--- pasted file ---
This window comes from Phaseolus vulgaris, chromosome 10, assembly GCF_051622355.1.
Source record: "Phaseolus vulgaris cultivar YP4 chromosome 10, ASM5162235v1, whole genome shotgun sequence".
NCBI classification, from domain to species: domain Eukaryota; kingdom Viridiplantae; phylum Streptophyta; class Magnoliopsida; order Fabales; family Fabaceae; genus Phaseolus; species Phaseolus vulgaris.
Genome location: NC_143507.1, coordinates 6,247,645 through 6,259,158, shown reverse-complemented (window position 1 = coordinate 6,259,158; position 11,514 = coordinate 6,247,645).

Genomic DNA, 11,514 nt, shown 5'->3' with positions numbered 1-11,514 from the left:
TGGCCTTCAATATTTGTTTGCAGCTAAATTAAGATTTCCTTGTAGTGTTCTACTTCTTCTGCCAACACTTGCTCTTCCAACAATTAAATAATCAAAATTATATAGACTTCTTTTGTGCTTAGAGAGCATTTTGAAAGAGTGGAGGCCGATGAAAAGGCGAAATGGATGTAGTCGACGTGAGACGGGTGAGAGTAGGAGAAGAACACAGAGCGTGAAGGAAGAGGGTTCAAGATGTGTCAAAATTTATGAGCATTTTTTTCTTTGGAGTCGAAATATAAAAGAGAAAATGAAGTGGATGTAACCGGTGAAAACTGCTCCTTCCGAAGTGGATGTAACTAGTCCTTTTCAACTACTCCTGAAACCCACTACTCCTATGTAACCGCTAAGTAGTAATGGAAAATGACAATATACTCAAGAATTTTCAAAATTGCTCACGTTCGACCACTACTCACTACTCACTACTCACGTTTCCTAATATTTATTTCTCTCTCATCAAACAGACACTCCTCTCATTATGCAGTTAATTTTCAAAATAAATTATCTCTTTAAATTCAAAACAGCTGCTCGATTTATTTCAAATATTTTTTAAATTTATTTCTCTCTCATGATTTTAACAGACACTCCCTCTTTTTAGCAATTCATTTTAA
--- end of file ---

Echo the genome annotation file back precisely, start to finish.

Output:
This window comes from Phaseolus vulgaris, chromosome 10, assembly GCF_051622355.1.
Source record: "Phaseolus vulgaris cultivar YP4 chromosome 10, ASM5162235v1, whole genome shotgun sequence".
NCBI classification, from domain to species: domain Eukaryota; kingdom Viridiplantae; phylum Streptophyta; class Magnoliopsida; order Fabales; family Fabaceae; genus Phaseolus; species Phaseolus vulgaris.
Genome location: NC_143507.1, coordinates 6,247,645 through 6,259,158, shown reverse-complemented (window position 1 = coordinate 6,259,158; position 11,514 = coordinate 6,247,645).

Genomic DNA, 11,514 nt, shown 5'->3' with positions numbered 1-11,514 from the left:
TGGCCTTCAATATTTGTTTGCAGCTAAATTAAGATTTCCTTGTAGTGTTCTACTTCTTCTGCCAACACTTGCTCTTCCAACAATTAAATAATCAAAATTATATAGACTTCTTTTGTGCTTAGAGAGCATTTTGAAAGAGTGGAGGCCGATGAAAAGGCGAAATGGATGTAGTCGACGTGAGACGGGTGAGAGTAGGAGAAGAACACAGAGCGTGAAGGAAGAGGGTTCAAGATGTGTCAAAATTTATGAGCATTTTTTTCTTTGGAGTCGAAATATAAAAGAGAAAATGAAGTGGATGTAACCGGTGAAAACTGCTCCTTCCGAAGTGGATGTAACTAGTCCTTTTCAACTACTCCTGAAACCCACTACTCCTATGTAACCGCTAAGTAGTAATGGAAAATGACAATATACTCAAGAATTTTCAAAATTGCTCACGTTCGACCACTACTCACTACTCACTACTCACGTTTCCTAATATTTATTTCTCTCTCATCAAACAGACACTCCTCTCATTATGCAGTTAATTTTCAAAATAAATTATCTCTTTAAATTCAAAACAGCTGCTCGATTTATTTCAAATATTTTTTAAATTTATTTCTCTCTCATGATTTTAACAGACACTCCCTCTTTTTAGCAATTCATTTTAA